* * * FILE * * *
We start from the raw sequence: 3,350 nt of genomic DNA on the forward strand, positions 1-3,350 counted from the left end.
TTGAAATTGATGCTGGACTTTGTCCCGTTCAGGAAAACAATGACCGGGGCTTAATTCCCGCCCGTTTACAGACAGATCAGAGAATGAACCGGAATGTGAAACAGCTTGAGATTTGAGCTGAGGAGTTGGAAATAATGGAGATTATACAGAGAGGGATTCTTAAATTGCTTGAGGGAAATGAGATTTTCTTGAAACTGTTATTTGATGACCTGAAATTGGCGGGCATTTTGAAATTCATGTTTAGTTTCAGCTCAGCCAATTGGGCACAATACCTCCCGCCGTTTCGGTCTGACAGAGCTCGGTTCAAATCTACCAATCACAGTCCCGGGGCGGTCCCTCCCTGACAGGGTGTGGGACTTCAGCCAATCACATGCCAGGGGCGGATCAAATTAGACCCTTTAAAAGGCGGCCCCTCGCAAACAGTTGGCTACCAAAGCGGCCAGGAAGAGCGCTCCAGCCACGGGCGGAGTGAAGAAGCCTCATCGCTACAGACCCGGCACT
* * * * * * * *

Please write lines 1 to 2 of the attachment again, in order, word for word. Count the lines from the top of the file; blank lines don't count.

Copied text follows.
We start from the raw sequence: 3,350 nt of genomic DNA on the forward strand, positions 1-3,350 counted from the left end.
TTGAAATTGATGCTGGACTTTGTCCCGTTCAGGAAAACAATGACCGGGGCTTAATTCCCGCCCGTTTACAGACAGATCAGAGAATGAACCGGAATGTGAAACAGCTTGAGATTTGAGCTGAGGAGTTGGAAATAATGGAGATTATACAGAGAGGGATTCTTAAATTGCTTGAGGGAAATGAGATTTTCTTGAAACTGTTATTTGATGACCTGAAATTGGCGGGCATTTTGAAATTCATGTTTAGTTTCAGCTCAGCCAATTGGGCACAATACCTCCCGCCGTTTCGGTCTGACAGAGCTCGGTTCAAATCTACCAATCACAGTCCCGGGGCGGTCCCTCCCTGACAGGGTGTGGGACTTCAGCCAATCACATGCCAGGGGCGGATCAAATTAGACCCTTTAAAAGGCGGCCCCTCGCAAACAGTTGGCTACCAAAGCGGCCAGGAAGAGCGCTCCAGCCACGGGCGGAGTGAAGAAGCCTCATCGCTACAGACCCGGCACT